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Productivity Tools and Religious Wars

I used to be a Tech Writer not that long ago and still have many professional and personnel friends who travel in those circles. So, when news hit the web today of the impending demise of Macromedia RoboHelp, it in my inbox pretty quickly. To scale the news up a little bit for relational purposes, imagine the ripple that would emanate throughout web design sphere if Microsoft moonlighted FrontPage. (Oh, what sweet dreams I dream.) FrontPage isn't the de facto tool for web design, but it's pretty popular and has a loyal following.

That's RoboHelp; it's got its quirks (read: huge-ass bugs that will totally screw up your week), but it's got its good points, too. It has also ceased to be very innovative in the past few years. Just before eHelp was acquired by Macromedia, they introduced FlashHelp, which was basically a Flash UI on top of standard web-based Help. Most of the new product innovations and solutions were aimed squarely at...well, that was the problem. They had answers in search of a question, and were starting that "enterprise systems" mantra/death roll.

There are better products that RoboHelp, certainly, but the entry-level tech writer could be relatively effective with it within a week or two, and be pretty proficient after a month. Not a bad ramp-up time considering that some competitors required a base-level understanding of object-oriented single-sourcing to kick out a Help system. (Note to AuthorIT; you have a kick-ass product but you need to lower the entry threshold. Writers != database admins.)

RoboHelp's departure from the market, while surprising, is almost exciting. The void that will be left behind is sizable. I don't have real numbers, but if I had to guess, I wouldn't be surprised if RoboHelp had over 50% of the market share. Now, sunsetting doesn't immediately invalidate all those licenses out there, but it does make support tougher. Many writing companies will move away from RoboHelp. Where they move is the big question.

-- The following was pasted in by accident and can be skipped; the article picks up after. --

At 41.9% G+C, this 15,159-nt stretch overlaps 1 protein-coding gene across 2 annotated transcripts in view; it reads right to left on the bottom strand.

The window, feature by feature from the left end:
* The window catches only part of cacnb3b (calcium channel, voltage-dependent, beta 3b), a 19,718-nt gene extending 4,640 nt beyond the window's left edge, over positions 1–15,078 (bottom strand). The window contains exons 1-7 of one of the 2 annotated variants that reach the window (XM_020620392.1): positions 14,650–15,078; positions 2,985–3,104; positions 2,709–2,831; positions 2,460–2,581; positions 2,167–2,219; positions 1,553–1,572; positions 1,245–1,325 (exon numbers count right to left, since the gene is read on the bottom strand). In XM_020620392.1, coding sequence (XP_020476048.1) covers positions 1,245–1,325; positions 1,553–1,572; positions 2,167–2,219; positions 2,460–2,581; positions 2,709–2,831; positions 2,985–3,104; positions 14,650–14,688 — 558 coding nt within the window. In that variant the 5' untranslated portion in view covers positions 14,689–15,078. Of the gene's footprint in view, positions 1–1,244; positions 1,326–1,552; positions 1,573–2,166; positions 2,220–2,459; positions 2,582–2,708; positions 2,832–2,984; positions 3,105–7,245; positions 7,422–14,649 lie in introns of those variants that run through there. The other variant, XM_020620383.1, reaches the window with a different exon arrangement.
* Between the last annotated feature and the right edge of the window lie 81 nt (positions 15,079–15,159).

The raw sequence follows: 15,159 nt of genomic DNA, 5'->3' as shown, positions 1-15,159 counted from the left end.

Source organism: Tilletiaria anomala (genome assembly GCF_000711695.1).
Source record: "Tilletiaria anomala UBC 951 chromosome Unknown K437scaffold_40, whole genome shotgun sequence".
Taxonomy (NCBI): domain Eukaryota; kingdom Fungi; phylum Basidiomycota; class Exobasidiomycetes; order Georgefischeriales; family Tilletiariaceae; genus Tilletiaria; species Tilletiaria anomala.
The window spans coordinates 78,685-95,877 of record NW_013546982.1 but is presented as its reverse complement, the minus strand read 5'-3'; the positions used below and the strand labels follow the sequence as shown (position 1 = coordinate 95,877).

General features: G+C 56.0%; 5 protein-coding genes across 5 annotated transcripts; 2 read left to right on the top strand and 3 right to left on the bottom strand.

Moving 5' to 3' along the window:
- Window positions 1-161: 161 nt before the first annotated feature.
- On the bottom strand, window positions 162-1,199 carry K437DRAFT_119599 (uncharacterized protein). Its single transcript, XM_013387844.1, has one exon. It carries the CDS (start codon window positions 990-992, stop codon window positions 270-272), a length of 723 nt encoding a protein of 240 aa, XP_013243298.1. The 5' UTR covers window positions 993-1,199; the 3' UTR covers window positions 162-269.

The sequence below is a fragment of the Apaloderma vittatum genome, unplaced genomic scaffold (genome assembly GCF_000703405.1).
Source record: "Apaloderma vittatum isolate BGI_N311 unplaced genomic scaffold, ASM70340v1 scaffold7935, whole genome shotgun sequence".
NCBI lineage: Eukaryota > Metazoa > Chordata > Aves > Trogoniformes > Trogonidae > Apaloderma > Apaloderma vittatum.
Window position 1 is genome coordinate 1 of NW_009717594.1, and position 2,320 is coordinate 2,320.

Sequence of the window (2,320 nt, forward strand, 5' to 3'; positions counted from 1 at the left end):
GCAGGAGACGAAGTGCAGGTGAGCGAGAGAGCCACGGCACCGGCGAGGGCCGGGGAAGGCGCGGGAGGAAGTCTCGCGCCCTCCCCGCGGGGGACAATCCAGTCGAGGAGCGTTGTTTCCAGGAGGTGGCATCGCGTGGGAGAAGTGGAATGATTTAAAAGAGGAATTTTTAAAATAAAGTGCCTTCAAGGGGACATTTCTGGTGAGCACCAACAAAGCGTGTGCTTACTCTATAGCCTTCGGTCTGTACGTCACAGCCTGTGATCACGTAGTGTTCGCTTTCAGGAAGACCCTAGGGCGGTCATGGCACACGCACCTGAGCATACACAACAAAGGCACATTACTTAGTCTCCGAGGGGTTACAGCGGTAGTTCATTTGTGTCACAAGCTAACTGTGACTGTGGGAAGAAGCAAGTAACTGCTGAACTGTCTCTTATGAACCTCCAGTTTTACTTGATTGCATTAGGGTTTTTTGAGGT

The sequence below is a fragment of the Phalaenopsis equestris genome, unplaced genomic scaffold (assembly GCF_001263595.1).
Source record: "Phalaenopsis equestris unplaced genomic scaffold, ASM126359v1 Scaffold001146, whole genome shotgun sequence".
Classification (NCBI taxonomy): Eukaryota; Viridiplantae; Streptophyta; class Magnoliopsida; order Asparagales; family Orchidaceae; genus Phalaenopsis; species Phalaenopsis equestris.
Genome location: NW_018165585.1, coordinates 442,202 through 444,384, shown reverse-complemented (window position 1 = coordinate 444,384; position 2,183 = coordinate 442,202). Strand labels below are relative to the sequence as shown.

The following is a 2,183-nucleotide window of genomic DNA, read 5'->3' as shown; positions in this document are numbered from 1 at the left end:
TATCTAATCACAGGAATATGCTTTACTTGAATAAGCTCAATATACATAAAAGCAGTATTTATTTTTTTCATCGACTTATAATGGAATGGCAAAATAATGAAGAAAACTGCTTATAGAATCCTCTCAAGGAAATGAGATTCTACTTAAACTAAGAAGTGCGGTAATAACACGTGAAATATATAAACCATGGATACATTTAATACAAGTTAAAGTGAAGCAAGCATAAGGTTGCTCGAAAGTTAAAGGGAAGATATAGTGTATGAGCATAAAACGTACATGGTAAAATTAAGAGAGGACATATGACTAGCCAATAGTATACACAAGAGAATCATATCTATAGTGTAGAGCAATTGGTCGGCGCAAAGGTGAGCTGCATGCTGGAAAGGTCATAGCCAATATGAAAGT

The major players left standing are FrameMaker with Web Works Publisher, AuthorIT, Doc-To-Help, and Web Works for Word. Honestly, they all have pros and cons, as most tools do. Web Works has the best position because of the number of companies using or going to FrameMaker for single-sourcing. AuthorIT, while great on paper, is a complete philosophical change in process for tech writing houses, and I bet that breaks a lot of deals for them. Web Works for Word is young and, well, works inside of Word. Word doesn't exactly endear itself to many writers.

What will happen? My prediction is that another,single tool will rise and fill the void, instead of the other products gaining marginal market shares. The tool that rises will be one that will support the new scheme of Help development inside of Longhorn Aero and be able to do some cool build tricks with XML (they'll call it single-sourcing, but it will be glorified source-control). Frankly, I think the old RoboHelp team, headed by Mike Hamilton, now at MadCap Software, will get to make the product they should have made before.

And, a note to Mike and his team. You were really, really close with RoboHelp. Honestly. The code generation was a big sticking point; it wasn't critical, but just stop messing with the code. Give writers real tools to do real design: CSS, native XHTML, good layer controls.And clean up that UI; it sucks, and has for years. But, the conditional formatting, the multiple output formats, hell, I even liked the idea of Flash Help. Integrate with existing data management software (I still role my eyes a RoboSource Control) and let companies leverage investments they've already made.

Let writers fiddle and not get punished. Give them round-trip processes. In short, make the tool do what its supposed to do: let writers write, designers design, and everyone publish.

Do that, and you'll be bigger than RoboHelp ever was. If you don't, someone else will.


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